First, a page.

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dc.contributor.authorGualda Manzano, Emilio José
dc.contributor.authorMarsal, Maria
dc.contributor.authorIsidro, Inês
dc.contributor.authorAlmeida, Jaime
dc.contributor.otherUniversitat Politècnica de Catalunya. Departament d'Enginyeria Agroalimentària i Biotecnologia
dc.date.accessioned2021-03-17T12:43:59Z
dc.date.available2021-03-17T12:43:59Z
dc.date.issued2020-12
dc.identifier.citationGualda Manzano, E.J. [et al.]. A computational diffusion model to study antibody transport within reconstructed tumor microenvironments. "BMC bioinformatics", Desembre 2020, vol. 21, núm. 1.
dc.identifier.issn1471-2105
dc.identifier.urihttp://hdl.handle.net/2117/341867
dc.description.abstractAntibodies revolutionized cancer treatment over the past decades. Despite their successfully application, there are still challenges to overcome to improve efficacy, such as the heterogeneous distribution of antibodies within tumors. Tumor microenvironment features, such as the distribution of tumor and other cell types and the composition of the extracellular matrix may work together to hinder antibodies from reaching the target tumor cells. To understand these interactions, we propose a framework combining in vitro and in silico models. We took advantage of in vitro cancer models previously developed by our group, consisting of tumor cells and fibroblasts co-cultured in 3D within alginate capsules, for reconstruction of tumor microenvironment features. Results: In this work, an experimental-computational framework of antibody transport within alginate capsules was established, assuming a purely diffusive transport, combined with an exponential saturation effect that mimics the saturation of binding sites on the cell surface. Our tumor microenvironment in vitro models were challenged with a fluorescent antibody and its transport recorded using light sheet fluorescence microscopy. Diffusion and saturation parameters of the computational model were adjusted to reproduce the experimental antibody distribution, with root mean square error under 5%. This computational framework is flexible and can simulate different random distributions of tumor microenvironment elements (fibroblasts, cancer cells and collagen fibers) within the capsule. The random distribution algorithm can be tuned to follow the general patterns observed in the experimental models. Conclusions: We present a computational and microscopy framework to track and simulate antibody transport within the tumor microenvironment that complements the previously established in vitro models platform. This framework paves the way to the development of a valuable tool to study the influence of different components of the tumor microenvironment on antibody transport.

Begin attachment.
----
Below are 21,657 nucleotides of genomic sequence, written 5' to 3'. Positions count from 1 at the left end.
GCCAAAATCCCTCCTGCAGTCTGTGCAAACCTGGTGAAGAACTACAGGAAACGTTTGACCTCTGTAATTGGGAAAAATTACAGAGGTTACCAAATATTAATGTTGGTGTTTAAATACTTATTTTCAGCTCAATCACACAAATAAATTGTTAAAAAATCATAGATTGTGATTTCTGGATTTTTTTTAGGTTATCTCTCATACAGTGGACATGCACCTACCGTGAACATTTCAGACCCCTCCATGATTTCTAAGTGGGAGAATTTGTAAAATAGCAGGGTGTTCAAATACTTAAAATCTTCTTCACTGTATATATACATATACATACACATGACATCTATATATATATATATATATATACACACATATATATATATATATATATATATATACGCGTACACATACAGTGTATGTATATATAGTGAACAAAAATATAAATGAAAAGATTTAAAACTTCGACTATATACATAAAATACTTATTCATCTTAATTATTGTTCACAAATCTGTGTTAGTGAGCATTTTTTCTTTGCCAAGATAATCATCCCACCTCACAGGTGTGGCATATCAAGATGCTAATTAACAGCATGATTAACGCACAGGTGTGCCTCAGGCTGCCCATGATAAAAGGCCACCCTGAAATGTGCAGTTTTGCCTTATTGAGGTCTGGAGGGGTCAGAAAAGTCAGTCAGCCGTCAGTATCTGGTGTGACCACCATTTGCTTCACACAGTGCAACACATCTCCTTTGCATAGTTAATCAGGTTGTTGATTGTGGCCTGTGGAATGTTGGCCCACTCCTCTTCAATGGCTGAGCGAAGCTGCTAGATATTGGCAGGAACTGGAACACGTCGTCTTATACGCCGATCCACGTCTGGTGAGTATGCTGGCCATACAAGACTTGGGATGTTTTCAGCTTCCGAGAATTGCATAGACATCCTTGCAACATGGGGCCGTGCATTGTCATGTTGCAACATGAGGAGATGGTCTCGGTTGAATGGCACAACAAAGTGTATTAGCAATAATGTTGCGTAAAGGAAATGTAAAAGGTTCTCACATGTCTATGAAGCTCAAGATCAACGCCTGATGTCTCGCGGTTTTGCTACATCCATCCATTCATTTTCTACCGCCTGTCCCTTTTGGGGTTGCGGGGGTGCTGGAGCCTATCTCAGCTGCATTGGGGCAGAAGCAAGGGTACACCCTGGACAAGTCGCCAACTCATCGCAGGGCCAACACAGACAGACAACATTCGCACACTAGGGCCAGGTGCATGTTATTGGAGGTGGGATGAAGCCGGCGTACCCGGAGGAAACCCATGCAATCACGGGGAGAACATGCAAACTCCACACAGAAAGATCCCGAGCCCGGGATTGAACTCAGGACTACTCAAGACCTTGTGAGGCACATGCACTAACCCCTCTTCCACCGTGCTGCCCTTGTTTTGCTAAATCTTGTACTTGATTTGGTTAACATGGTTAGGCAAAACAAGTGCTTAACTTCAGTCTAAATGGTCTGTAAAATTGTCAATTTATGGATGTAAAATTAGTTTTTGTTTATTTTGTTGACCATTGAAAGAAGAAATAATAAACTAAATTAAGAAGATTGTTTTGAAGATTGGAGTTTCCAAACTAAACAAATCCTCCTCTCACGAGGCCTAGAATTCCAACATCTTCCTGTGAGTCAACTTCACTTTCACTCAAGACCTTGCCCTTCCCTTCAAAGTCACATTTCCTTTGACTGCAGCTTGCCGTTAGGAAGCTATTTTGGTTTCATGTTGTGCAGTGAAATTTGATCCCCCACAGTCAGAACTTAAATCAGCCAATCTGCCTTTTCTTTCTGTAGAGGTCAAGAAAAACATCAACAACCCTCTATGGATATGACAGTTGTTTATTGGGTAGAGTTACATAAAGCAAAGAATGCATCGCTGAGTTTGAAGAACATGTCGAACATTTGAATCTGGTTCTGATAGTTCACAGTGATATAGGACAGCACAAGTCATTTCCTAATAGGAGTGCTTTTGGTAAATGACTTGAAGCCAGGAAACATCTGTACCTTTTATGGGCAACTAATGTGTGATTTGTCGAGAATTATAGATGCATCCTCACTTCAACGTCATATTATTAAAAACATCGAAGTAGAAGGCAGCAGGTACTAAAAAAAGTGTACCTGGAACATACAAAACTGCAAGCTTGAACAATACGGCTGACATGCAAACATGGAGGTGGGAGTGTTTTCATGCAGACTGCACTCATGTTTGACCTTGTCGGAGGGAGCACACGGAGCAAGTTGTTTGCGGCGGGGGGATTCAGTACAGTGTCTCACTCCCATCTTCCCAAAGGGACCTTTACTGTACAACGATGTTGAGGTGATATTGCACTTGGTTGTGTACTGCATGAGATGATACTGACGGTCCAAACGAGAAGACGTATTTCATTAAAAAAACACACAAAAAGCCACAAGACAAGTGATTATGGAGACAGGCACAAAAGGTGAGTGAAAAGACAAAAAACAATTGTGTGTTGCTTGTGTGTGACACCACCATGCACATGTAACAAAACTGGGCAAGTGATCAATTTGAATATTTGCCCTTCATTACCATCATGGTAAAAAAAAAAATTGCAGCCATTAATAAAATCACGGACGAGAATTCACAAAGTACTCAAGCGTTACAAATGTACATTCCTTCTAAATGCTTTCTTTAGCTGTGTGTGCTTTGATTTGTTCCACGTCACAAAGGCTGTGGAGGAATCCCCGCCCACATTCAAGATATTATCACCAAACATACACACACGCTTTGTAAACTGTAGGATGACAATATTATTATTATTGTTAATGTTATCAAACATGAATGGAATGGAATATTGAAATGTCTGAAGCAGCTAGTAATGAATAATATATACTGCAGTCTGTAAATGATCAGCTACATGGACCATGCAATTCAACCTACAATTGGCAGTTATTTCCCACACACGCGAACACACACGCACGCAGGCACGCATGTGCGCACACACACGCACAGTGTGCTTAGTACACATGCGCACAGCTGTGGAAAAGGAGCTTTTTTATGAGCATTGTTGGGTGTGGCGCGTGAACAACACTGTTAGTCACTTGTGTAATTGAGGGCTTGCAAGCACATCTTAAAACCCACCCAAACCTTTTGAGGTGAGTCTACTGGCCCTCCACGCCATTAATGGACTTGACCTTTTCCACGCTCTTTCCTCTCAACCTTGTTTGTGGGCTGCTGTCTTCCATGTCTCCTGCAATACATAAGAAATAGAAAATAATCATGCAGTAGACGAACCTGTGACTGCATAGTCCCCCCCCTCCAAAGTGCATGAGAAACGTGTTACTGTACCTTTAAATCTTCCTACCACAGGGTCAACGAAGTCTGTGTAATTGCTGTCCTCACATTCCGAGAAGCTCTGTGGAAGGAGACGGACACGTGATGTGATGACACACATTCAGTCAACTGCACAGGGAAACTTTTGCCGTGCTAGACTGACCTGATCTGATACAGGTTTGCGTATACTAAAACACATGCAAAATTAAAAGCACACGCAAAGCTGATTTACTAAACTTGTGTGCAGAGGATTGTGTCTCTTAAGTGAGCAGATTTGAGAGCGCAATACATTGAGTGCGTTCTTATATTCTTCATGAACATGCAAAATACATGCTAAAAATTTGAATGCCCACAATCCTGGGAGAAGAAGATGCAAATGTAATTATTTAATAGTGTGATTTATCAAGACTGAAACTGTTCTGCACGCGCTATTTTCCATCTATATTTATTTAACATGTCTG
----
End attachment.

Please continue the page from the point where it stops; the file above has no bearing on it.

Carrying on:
dc.description.sponsorshipThis work was funded by: Fundação para a Ciência e Tecnologia (FCT) through PhD fellowship PD/BD/114047/2015; iNOVA4Health (UIDB/04462/2020), a program fnancially supported by FCT/Portuguese Ministry for Science, Technology and Higher Education, through national funds and co-funded by FEDER under the PT2020 Partnership Agreement; the Spanish Ministry of Economy and Competitiveness through the “Severo Ochoa” program for Centres of Excellence in R&D (SEV-2015-0522) and Ramon y Cajal program (RYC-2015-1793); Fundació Privada Cellex; Fundació Mir-Puig; Generalitat de Catalunya through the CERCA program; European Commission Horizon 2020 LASER LAB Europe (grant agreement 654148). The funding bodies did not play any role in the design of the study and collection, analysis, and interpretation of data or in writing the manuscript.
dc.language.isoeng
dc.rightsAttribution-NonCommercial-NoDerivs 3.0 Spain
dc.rights.urihttp://creativecommons.org/licenses/by-nc-nd/3.0/es/
dc.subjectÀrees temàtiques de la UPC::Ciències de la salut::Medicina::Medicina interna
dc.subject.lcshFluorescence microscopy
dc.subject.otherAntibody difusion
dc.subject.otherTumor microenvironment
dc.subject.other3D in vitro cancer models
dc.subject.otherComputational modelling
dc.subject.otherLight sheet fuorescence microscopy
dc.titleA computational diffusion model to study antibody transport within reconstructed tumor microenvironments
dc.typeArticle
dc.subject.lemacTumors -- Models matemàtics
dc.identifier.doi10.1186/s12859-020-03854-2
dc.relation.publisherversionhttps://bmcbioinformatics.biomedcentral.com/articles/10.1186/s12859-020-03854-2
dc.rights.accessOpen Access
local.identifier.drac30378993
dc.description.versionPostprint (published version)
dc.relation.projectidinfo:eu-repo/grantAgreement/EC/H2020/654148/EU/The Integrated Initiative of European Laser Research Infrastructures/LASERLAB-EUROPE
local.citation.authorGualda Manzano, Emilio Jose; Marsal, M.; Isidro, I.; Almeida, J.
local.citation.publicationNameBMC bioinformatics
local.citation.volume21
local.citation.number1


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Attribution-NonCommercial-NoDerivs 3.0 Spain
Except where otherwise noted, content on this work is licensed under a Creative Commons license : Attribution-NonCommercial-NoDerivs 3.0 Spain